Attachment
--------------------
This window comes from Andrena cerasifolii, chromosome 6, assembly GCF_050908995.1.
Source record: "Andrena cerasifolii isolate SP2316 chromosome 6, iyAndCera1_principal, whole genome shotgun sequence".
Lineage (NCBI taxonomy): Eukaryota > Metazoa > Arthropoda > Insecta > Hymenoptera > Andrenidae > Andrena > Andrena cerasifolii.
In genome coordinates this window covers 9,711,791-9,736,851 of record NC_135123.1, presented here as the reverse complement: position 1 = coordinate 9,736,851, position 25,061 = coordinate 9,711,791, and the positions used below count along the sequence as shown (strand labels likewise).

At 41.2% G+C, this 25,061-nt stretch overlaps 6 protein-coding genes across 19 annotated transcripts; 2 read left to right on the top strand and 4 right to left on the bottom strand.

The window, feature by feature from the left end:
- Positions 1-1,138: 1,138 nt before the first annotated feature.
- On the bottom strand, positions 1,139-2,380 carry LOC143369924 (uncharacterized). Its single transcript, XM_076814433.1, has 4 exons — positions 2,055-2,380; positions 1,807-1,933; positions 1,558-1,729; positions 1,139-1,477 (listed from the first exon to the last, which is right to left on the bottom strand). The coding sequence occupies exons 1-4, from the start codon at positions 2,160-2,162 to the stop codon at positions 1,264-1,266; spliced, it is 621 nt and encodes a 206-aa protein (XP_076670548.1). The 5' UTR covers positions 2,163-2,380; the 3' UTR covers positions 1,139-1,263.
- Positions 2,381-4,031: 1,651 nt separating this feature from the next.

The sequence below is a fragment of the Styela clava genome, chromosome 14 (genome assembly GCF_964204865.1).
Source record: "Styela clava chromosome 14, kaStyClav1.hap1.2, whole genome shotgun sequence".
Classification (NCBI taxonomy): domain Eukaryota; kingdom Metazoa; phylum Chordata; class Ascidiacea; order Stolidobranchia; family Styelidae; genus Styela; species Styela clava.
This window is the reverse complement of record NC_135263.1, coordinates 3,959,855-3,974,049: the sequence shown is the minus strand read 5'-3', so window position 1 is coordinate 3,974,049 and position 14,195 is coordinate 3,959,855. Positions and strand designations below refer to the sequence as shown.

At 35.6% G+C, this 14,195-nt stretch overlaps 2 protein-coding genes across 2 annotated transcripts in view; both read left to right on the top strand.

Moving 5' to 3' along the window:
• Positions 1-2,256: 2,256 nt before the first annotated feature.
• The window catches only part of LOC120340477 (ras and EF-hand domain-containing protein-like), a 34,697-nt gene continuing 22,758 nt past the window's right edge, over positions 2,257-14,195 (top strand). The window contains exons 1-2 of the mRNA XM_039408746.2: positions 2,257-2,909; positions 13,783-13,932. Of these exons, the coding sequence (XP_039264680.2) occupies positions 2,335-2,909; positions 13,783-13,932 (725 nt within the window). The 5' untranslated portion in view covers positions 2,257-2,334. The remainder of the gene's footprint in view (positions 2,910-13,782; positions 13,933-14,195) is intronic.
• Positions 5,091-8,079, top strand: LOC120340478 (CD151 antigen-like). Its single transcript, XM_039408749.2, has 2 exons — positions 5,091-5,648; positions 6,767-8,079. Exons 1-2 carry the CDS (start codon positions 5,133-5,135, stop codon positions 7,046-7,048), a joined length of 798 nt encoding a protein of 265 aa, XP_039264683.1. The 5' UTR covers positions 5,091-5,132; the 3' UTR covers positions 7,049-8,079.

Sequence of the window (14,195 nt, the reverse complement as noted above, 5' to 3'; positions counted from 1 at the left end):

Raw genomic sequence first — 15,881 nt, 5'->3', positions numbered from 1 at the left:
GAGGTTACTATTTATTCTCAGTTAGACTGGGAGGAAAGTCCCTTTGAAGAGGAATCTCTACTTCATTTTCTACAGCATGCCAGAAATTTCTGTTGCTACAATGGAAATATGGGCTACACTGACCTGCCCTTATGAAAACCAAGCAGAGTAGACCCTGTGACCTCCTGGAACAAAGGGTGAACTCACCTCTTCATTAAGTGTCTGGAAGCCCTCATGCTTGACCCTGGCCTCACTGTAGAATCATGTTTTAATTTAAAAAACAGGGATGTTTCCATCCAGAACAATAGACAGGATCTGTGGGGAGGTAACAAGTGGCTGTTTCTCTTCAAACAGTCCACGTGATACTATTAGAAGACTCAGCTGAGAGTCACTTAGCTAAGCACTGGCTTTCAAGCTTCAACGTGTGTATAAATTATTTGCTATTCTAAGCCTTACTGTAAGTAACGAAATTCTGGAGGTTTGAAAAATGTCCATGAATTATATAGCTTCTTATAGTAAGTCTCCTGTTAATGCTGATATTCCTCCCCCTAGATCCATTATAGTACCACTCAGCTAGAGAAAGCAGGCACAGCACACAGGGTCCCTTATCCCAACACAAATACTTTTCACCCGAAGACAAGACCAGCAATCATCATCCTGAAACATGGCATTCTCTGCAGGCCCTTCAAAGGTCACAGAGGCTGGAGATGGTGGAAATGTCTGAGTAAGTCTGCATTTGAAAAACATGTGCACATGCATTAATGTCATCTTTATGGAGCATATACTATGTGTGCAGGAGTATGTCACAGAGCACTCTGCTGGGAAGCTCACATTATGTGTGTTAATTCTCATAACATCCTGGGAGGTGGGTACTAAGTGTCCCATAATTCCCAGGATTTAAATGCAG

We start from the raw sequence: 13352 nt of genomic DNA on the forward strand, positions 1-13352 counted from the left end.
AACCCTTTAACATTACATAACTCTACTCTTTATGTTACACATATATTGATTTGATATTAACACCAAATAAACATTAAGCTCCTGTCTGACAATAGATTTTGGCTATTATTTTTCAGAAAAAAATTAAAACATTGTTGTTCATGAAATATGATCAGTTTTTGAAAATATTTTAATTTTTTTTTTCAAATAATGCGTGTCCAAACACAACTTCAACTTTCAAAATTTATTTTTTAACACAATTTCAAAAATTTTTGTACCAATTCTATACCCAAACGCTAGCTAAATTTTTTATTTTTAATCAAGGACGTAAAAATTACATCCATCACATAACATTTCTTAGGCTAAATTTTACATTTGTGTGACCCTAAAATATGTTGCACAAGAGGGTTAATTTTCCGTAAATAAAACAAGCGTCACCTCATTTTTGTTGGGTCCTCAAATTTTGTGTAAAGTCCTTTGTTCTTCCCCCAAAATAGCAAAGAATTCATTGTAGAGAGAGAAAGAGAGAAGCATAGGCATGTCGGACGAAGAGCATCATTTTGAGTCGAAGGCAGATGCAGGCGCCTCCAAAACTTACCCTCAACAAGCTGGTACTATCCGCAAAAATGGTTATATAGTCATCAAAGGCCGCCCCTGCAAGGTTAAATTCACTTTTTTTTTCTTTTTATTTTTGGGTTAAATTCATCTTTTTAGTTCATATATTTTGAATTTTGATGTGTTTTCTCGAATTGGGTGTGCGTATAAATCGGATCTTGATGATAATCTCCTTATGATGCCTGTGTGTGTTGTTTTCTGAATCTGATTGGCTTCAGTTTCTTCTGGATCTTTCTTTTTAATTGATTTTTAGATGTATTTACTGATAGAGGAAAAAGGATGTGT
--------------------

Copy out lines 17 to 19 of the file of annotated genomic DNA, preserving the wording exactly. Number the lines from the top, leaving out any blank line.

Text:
• The window catches only part of LOC120340477 (ras and EF-hand domain-containing protein-like), a 34,697-nt gene continuing 22,758 nt past the window's right edge, over positions 2,257-14,195 (top strand). The window contains exons 1-2 of the mRNA XM_039408746.2: positions 2,257-2,909; positions 13,783-13,932. Of these exons, the coding sequence (XP_039264680.2) occupies positions 2,335-2,909; positions 13,783-13,932 (725 nt within the window). The 5' untranslated portion in view covers positions 2,257-2,334. The remainder of the gene's footprint in view (positions 2,910-13,782; positions 13,933-14,195) is intronic.
• Positions 5,091-8,079, top strand: LOC120340478 (CD151 antigen-like). Its single transcript, XM_039408749.2, has 2 exons — positions 5,091-5,648; positions 6,767-8,079. Exons 1-2 carry the CDS (start codon positions 5,133-5,135, stop codon positions 7,046-7,048), a joined length of 798 nt encoding a protein of 265 aa, XP_039264683.1. The 5' UTR covers positions 5,091-5,132; the 3' UTR covers positions 7,049-8,079.

Sequence of the window (14,195 nt, the reverse complement as noted above, 5' to 3'; positions counted from 1 at the left end):